It seems hardly a week goes by without news of another drone delivery trial. While these stories are fascinating, they are also polarizing, often pitting analysts against one another in terms of the viability of drones in last-mile deliveries.
A recent Wall Street Journal commentary by Matthias Winkenbach, director of the Megacity Logistics Lab at the Massachusetts Institute of Technology, put this debate into perspective by providing clarifying guidance on drones and their place in supply chains. According to Winkenbach, there are three main misconceptions around the business case for drone delivery in parcel operations:
- The cost of labor;
- The cost of propulsion; and
- Route efficiency in terms of distance and time traveled per package.
Indeed, when deciding to incorporate drone delivery into any point within the supply chain, these three key points must be considered and managed accordingly. You can bet companies such as UPS took these points and others into consideration when they established their UPS Flight Forward subsidiary. The subsidiary was created to develop and operate unmanned aerial systems for revenue-generating deliveries.
UPS is not alone among the express providers pursuing drone operations. At the recent Cargo Facts Symposium in San Diego, George Li outlined SF Express’ drone strategy – a well thought-out plan that includes cost and time savings – that is being implemented into the company’s domestic network in China.
Growing interest from airplane manufacturers Boeing and Airbus further substantiates that there is something to drones and their place in supply chains.
The cargo airplane industry is undergoing a number of changes in terms of demand and design. As supply chains become more regionalized, transportation demands will evolve and will increasingly embrace electric and autonomous vehicles as the technology further improves. Drones will also have a role in this environment whether its first, middle or last mile delivery.
Airbus and Boeing have been involved in the manufacturing of drones for a number of years. Primarily from a military perspective, both companies have also kept close watch on the potential for commercial drone deliveries.
A look at a few drone tests that Airbus and Boeing are involved in will show the opportunities that drones present to supply chains.
- The OEM partnered with Wilhelmsen Ships Services to trial a shore-to-ship delivery in Singapore earlier this year. With a payload capability of up to 4 kg, Airbus’ Skyways drone travels 1.5 km from the shoreline of Singapore’s Marina South Pier to deliver items, including 3D-printed items. The entire process takes about 10 minutes.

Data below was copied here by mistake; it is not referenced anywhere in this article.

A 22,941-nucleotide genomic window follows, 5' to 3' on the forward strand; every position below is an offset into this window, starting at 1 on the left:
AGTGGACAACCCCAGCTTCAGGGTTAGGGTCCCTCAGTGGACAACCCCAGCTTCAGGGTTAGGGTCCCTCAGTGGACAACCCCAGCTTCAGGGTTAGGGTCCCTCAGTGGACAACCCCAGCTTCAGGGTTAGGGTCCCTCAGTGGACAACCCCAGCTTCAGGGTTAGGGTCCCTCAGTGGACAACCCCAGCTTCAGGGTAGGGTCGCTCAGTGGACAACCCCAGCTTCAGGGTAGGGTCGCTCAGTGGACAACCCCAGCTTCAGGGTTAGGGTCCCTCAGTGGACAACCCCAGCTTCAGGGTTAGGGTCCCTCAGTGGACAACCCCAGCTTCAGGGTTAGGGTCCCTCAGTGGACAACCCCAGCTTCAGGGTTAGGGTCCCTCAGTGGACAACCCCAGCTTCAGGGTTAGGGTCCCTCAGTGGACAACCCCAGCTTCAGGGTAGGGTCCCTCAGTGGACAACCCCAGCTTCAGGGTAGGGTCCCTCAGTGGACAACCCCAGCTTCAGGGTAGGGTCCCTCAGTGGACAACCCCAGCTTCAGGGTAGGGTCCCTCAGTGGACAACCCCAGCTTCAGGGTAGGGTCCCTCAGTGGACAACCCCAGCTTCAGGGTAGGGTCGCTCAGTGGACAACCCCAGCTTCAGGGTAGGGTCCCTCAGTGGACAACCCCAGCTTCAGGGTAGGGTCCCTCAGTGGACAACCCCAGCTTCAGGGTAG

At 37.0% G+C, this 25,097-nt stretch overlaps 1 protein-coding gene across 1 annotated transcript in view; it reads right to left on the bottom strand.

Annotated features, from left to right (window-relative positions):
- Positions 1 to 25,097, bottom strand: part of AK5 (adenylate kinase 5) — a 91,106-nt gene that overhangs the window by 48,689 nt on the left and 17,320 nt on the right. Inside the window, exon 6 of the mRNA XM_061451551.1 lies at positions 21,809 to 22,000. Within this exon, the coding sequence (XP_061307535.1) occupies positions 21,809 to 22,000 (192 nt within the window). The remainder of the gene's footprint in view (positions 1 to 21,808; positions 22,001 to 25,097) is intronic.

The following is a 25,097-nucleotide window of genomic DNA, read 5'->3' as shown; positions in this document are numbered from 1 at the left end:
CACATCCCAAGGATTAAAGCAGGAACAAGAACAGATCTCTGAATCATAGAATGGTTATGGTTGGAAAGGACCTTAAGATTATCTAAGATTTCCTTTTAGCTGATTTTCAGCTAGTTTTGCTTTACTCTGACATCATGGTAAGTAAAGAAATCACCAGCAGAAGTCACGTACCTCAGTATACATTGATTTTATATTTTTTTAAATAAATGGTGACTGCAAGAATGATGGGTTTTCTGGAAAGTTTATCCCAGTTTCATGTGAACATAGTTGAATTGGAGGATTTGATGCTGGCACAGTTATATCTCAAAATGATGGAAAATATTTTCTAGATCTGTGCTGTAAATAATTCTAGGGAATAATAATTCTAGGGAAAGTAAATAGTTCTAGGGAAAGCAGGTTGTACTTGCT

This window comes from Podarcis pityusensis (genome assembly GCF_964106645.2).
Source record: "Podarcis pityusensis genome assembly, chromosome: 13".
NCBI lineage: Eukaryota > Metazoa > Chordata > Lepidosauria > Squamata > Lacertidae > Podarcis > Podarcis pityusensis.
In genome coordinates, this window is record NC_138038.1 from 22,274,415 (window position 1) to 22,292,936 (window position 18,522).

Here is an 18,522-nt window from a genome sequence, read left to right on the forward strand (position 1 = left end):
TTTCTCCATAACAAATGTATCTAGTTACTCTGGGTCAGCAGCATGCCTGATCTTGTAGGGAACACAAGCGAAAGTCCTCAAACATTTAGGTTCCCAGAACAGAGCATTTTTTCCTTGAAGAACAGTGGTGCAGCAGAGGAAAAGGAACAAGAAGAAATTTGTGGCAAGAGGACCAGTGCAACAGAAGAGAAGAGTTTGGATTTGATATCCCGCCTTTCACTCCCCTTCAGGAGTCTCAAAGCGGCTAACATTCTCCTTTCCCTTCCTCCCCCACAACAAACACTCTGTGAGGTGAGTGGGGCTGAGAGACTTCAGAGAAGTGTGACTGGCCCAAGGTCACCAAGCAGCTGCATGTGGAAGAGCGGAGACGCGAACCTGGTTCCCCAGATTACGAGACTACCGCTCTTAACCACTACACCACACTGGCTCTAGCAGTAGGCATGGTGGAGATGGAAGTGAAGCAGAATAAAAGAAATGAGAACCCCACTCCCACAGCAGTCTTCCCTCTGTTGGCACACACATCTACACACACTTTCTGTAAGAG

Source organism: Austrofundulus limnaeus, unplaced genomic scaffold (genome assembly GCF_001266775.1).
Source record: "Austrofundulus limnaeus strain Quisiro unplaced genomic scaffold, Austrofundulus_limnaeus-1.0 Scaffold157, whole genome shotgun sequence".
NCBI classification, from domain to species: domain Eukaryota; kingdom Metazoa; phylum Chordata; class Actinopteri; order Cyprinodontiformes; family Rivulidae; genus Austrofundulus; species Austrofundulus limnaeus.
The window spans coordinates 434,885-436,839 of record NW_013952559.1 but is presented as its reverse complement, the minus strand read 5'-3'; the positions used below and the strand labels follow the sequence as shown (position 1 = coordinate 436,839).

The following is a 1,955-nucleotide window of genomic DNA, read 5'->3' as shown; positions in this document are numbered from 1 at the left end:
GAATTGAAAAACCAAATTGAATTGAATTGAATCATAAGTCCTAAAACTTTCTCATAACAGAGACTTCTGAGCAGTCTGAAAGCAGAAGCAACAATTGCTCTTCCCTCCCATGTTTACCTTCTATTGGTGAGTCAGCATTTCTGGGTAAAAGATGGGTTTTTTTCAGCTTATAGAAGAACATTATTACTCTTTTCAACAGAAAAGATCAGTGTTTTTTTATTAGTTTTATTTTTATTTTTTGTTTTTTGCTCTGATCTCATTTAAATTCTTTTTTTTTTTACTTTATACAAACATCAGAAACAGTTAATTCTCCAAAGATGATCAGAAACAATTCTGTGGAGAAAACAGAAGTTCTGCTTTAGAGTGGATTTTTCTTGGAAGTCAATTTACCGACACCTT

- Along with Local Motors Industries, a 3D-printing start-up, a new joint venture was established called Neorizon, which will focus on manufacturing drones and self-driving cars by building a “microfactory” in Munich.
- Airbus Aerial, a division of Airbus that focuses on data collection, analysis and distribution, and Xcel Energy received an FAA waiver to conduct urban unmanned aircraft systems flight operations beyond visual line of sight and without requiring a visual observer in Grand Forks, N.D.
- In 2008, Boeing acquired Insitu Inc., the company’s division for the manufacturing of drones. In 2014, Boeing set its sights on “capturing the biggest possible chunk of the fast-growing market for robot aircraft” when it named Ryan Hartman as president and CEO of the division.
- The OEM partnered with Porsche on building a self-driving air taxi. Maybe a bit futuristic but others are also working on air taxis. As part of the Boeing and Porsche agreement, together they will “explore the premium urban air mobility market and the extension of urban traffic into airspace.”
- Boeing acquired Aurora Flight Sciences and has developed and testing a large drone that’s capable of lifting a 500-pound payload.
- Bonus: Although perhaps this example is a bit farfetched at the moment, the possibilities are worth thinking about – drone transformers – a patent from Boeing in which a flying drone can be transformed into a submarine. From a military perspective… it’s something to consider.
Flying taxis and drone transformers aside, it’s something I constantly preach – the importance of creativity in order to not only differentiate oneself but also to move industries ahead. We’re already witnessing this in the broader supply chain.
The global air cargo market is in a decline in terms of volumes. Boeing is under fire with its 737 MAX, and Airbus has its own issues. So, where’s the next big idea for the air cargo market? Perhaps it is drones. I certainly believe they will have a major role. UPS, SF Express, Boeing, Airbus and more companies are helping to move it along further. So, next time you roll your eyes over another drone test, consider this quote from businessman James Bertrand: “Once we rid ourselves of traditional thinking, we can get on with creating the future.”